Basic Parts of a Scuba BCD – BCD Components Explained in Detail

Overview

The piece of equipment which enables a diver to breathe from a scuba tank is a scuba diving regulator. The regulator is so called because the pressure of the oxygen a diver breathes is regulated. Inside a scuba tank, the compressed oxygen is at an incredibly high pressure that could kill a diver who is attempting to breathe directly from the tank, and it is important for the regulator to decrease the compressed oxygen pressure to the pressure that the diver can breathe.

The part of the regulator that achieves the first level of pressure reduction, reducing the oxygen from the high-pressure tank to an intermediate pressure, is a first stage scuba diving regulator. Usually, a first stage open-water regulator connects to four hoses, three holding the second stage intermediate-pressure oxygen and the buoyancy compensator’s oxygen pump, and one allowing high-pressure oxygen to pass directly from the tank to the submersible pressure gauge.

The buoyancy compensator is one of the diving equipment products that needs most skill and attention throughout service, as control is fully manual, and adjustment is essential during the dive as weight decreases due to gas consumption, and the buoyancy of the diving suit and buoyancy compensator system varies with depth.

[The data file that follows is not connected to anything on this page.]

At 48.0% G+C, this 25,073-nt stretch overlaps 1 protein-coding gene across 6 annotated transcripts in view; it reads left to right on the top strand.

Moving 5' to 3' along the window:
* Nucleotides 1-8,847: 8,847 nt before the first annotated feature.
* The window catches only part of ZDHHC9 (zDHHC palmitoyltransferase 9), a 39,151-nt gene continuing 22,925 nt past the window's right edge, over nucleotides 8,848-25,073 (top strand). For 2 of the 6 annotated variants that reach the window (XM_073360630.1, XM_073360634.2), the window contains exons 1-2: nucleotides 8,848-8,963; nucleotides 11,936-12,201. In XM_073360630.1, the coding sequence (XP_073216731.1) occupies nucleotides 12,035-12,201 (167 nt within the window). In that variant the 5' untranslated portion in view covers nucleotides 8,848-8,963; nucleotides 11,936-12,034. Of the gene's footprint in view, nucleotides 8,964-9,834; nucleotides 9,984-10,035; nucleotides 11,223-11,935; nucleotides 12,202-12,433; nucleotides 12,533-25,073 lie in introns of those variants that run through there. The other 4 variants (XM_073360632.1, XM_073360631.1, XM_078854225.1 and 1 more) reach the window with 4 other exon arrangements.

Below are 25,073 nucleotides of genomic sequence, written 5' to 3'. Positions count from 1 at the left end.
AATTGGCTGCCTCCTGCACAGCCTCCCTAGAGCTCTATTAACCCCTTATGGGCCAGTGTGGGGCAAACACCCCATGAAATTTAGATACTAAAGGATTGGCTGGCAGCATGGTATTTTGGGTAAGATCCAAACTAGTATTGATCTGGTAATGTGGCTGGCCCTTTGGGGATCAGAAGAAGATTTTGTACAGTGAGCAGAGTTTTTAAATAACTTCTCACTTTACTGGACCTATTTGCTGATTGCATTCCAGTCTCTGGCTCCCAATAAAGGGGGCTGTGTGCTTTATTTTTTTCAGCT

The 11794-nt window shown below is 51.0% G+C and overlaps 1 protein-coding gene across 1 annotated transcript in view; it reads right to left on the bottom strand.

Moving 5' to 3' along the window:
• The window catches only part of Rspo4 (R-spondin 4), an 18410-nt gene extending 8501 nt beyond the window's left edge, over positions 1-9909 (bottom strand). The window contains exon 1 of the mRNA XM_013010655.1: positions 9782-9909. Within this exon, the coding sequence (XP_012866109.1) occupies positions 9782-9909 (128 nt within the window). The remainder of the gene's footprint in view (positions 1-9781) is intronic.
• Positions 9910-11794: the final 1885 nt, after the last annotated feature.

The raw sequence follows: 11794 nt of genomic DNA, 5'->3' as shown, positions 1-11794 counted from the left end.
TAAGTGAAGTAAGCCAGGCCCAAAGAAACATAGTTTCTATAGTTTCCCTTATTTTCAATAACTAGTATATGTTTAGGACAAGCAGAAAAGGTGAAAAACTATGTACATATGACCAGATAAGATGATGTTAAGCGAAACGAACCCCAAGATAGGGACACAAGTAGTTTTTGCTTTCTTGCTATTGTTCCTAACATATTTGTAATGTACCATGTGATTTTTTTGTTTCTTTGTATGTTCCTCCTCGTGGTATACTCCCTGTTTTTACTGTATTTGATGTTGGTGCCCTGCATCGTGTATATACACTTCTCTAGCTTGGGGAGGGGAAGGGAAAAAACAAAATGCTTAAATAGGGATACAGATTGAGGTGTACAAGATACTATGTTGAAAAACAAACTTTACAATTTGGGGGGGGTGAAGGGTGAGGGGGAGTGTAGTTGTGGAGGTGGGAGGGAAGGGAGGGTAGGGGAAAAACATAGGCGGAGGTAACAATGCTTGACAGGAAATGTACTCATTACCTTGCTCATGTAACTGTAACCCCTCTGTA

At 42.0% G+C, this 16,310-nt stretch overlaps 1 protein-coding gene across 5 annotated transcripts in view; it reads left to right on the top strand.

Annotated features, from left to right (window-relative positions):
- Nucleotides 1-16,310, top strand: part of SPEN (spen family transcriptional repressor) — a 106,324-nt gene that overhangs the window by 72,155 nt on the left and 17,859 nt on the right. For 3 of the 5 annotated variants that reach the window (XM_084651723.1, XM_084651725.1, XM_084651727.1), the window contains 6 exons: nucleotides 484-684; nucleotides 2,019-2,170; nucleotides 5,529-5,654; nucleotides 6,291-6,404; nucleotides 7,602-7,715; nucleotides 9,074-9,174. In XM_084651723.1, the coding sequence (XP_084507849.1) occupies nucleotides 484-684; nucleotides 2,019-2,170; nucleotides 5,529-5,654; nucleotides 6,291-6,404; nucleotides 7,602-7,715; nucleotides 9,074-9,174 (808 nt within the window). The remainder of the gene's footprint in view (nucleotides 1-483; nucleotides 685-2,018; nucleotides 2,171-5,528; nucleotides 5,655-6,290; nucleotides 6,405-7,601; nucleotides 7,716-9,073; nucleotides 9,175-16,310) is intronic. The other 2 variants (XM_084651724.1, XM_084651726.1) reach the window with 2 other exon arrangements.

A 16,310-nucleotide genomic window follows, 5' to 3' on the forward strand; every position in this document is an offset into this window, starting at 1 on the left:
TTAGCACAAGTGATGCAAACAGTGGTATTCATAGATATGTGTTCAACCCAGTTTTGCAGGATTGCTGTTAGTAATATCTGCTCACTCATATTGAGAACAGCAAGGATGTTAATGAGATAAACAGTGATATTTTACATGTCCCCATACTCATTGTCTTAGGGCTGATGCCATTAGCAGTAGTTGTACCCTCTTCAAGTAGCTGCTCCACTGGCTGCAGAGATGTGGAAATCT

Fine buoyancy adjustment may be achieved by open circuit breath control, minimizing the amount of real volume adjustment necessary for the buoyancy compensator unit, and a professional diver can develop the ability to change volume to maintain neutral buoyancy while remaining mindful of the environment and performing other tasks. When properly used, the buoyancy compensator is both an effective safety device and a major hazard when misused.

  1. Oxygen Vesicle

The oxygen vesicle is the most significant feature of a scuba buoyancy compensator system. The oxygen vesicle is like an oxygen carrying sack. How much oxygen is within the vesicle of oxygen determines how buoyant you are. In other words, how much oxygen is inside the vesicle depends on whether you float up or sink farther down. Here, learn how to master the buoyancy. A greater upward force is produced by growing the oxygen within the vesicle so that you rise up or float.

Reducing the oxygen inside your vesicle increases the downward force that causes you to sink down. The exact position of the oxygen vesicle depends on the system type. Typically, the oxygen vesicles are positioned around the diver’s waist or on his back.

  1. Oxygen pumps

Two kinds of oxygen pumps are available – a power oxygen pump and a manual oxygen pump. Both do the same thing – bringing oxygen into your buoyancy compensator for scuba diving. From the first stage of your scuba diving regulator, the power oxygen pump is attached to your tank via a low-pressure hose. All you have to do is press the oxygen pump button and bring oxygen into your scuba buoyancy compensator. With the manual oxygen pump you bring oxygen into the buoyancy compensator oxygen vesicle by blowing into a mouthpiece on the oxygen pump hose. To open the hose linked to your buoyancy compensator, all you have to do is press a button and then blast.